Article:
Myanmar Muslims condemn fatal Rakhine attacks


Yangoon—Muslims in Myanmar have condemned recent fatal attacks on police station outposts in troubled western Rakhine State which the government has blamed on a little-known extremist group.
About 40 people — including nine police, four soldiers and 26 suspected attackers — were killed following attacks on three police station outposts in Maungdaw and Yathay Taung townships early Sunday.
The areas are predominantly occupied by the country’s stateless Rohingya Muslim population — described by the United Nations as one of the world’s most persecuted minority groups — although none of the assailants have been identified.
Myanmar’s government said Friday night that the raids that killed 9 police officers were conducted by the Aqa Mul Mujahidin organization, which it described as being affiliated with the Rohingya Solidarity Organization (RSO), a shadowy extremist group that takes its name from the Rohingya.
“The attacks in Maungdaw Township were systematically planned in advance over a long period of time, assisted by foreign funding and the support of members of foreign terrorist organizations,” said a statement from the Myanmar President’s Office.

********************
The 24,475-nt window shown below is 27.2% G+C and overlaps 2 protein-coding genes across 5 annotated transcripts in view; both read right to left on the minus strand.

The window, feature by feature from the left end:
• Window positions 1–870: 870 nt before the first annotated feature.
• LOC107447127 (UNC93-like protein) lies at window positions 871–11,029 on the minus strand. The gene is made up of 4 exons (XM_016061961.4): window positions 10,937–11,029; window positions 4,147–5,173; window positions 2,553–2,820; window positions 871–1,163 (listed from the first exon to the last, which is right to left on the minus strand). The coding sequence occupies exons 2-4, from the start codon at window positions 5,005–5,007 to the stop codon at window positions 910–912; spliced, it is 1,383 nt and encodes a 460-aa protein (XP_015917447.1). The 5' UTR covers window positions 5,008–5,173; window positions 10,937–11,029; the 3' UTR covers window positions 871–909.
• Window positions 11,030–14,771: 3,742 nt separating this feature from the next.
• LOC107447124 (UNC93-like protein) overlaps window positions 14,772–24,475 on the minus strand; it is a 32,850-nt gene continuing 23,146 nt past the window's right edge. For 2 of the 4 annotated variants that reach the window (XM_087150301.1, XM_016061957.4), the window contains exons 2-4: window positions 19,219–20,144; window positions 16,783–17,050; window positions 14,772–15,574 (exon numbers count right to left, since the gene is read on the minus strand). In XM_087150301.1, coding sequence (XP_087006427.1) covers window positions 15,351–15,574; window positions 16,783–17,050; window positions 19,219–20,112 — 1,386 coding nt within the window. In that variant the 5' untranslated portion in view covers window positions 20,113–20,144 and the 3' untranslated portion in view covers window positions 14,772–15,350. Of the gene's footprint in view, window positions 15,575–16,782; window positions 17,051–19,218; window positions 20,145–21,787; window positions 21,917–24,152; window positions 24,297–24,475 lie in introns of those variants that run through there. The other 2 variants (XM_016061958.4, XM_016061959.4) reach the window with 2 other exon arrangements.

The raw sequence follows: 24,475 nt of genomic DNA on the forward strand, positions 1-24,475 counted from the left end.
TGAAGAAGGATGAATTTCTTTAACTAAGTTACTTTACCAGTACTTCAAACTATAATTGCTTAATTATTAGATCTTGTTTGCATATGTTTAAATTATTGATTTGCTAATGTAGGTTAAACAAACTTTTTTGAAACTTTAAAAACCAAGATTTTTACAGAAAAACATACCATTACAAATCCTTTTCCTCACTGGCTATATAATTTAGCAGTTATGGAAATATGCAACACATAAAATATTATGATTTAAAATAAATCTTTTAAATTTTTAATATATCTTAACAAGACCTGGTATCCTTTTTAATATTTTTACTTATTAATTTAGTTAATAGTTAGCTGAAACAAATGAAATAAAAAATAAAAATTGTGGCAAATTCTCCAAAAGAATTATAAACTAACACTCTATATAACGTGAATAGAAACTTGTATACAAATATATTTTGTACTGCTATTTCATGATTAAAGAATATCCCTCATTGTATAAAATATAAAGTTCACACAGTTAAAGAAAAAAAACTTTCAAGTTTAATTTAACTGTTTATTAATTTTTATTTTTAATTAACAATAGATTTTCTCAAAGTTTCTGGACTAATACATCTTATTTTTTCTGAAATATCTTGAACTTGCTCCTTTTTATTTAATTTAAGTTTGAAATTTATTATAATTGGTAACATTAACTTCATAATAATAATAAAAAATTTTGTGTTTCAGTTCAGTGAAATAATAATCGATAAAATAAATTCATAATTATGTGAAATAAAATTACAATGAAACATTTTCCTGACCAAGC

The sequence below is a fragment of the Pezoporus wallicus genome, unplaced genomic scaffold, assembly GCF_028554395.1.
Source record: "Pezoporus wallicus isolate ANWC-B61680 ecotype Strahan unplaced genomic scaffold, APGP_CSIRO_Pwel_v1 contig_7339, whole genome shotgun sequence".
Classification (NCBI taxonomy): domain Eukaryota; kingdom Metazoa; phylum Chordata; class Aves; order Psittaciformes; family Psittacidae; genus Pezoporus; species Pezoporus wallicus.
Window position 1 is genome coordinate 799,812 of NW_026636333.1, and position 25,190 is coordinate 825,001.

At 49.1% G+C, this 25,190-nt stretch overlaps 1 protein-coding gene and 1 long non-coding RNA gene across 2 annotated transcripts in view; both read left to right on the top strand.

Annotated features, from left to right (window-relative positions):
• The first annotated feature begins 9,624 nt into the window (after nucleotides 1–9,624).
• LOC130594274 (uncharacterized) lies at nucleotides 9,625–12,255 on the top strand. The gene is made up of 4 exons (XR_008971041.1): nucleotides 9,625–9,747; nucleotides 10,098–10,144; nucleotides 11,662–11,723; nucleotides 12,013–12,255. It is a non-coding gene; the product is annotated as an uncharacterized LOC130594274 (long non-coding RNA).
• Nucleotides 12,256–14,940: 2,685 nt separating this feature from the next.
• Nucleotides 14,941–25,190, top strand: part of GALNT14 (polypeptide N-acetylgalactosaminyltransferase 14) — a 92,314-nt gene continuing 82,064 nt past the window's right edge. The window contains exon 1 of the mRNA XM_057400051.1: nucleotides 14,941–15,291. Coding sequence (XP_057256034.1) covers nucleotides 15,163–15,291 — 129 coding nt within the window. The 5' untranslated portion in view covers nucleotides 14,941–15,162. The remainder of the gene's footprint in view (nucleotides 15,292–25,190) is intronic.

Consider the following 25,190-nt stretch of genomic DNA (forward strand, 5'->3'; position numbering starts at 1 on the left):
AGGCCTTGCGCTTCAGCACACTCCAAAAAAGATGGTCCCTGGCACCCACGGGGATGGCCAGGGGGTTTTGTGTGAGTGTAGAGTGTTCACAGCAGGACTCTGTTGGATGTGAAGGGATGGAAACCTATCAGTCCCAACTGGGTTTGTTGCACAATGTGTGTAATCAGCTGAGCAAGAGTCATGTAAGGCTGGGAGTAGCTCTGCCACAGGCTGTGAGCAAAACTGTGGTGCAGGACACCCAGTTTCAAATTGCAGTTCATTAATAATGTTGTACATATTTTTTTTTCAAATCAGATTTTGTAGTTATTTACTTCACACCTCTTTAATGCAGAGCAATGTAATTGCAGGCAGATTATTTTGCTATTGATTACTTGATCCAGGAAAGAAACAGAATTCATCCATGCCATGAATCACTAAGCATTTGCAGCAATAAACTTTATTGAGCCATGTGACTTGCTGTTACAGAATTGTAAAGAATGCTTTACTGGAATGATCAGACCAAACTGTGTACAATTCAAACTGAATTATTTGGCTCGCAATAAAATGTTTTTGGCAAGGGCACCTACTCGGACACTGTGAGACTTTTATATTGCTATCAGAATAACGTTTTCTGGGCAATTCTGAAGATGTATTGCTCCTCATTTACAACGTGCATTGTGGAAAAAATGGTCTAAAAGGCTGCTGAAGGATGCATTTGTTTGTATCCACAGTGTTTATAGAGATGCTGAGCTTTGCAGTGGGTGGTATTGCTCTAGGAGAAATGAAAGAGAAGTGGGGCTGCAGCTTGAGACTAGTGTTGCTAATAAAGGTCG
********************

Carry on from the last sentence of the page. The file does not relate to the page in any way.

Though most experts believe the RSO’s continued existence is a myth, the government has classified it as an extremist group and officials blame it for recent attacks on border areas.
A former Rohingya lower house lawmaker told Anadolu Agency Friday that RSO had been extinguished long ago.
“The Bangladeshi government cracked down on the RSO two decades ago upon the request of Myanmar government, ”said Shwe Maung, who from 2011-16 represented Maungdaw. He added that the government had long blamed the RSO for the area’s problems, in an effort to darken the Rohingya name so that they could further persecute and oppress them.
“Since then, the RSO has stopped functioning and no activities by the group have been recorded,” Shwe Maung said in an email.—Agencies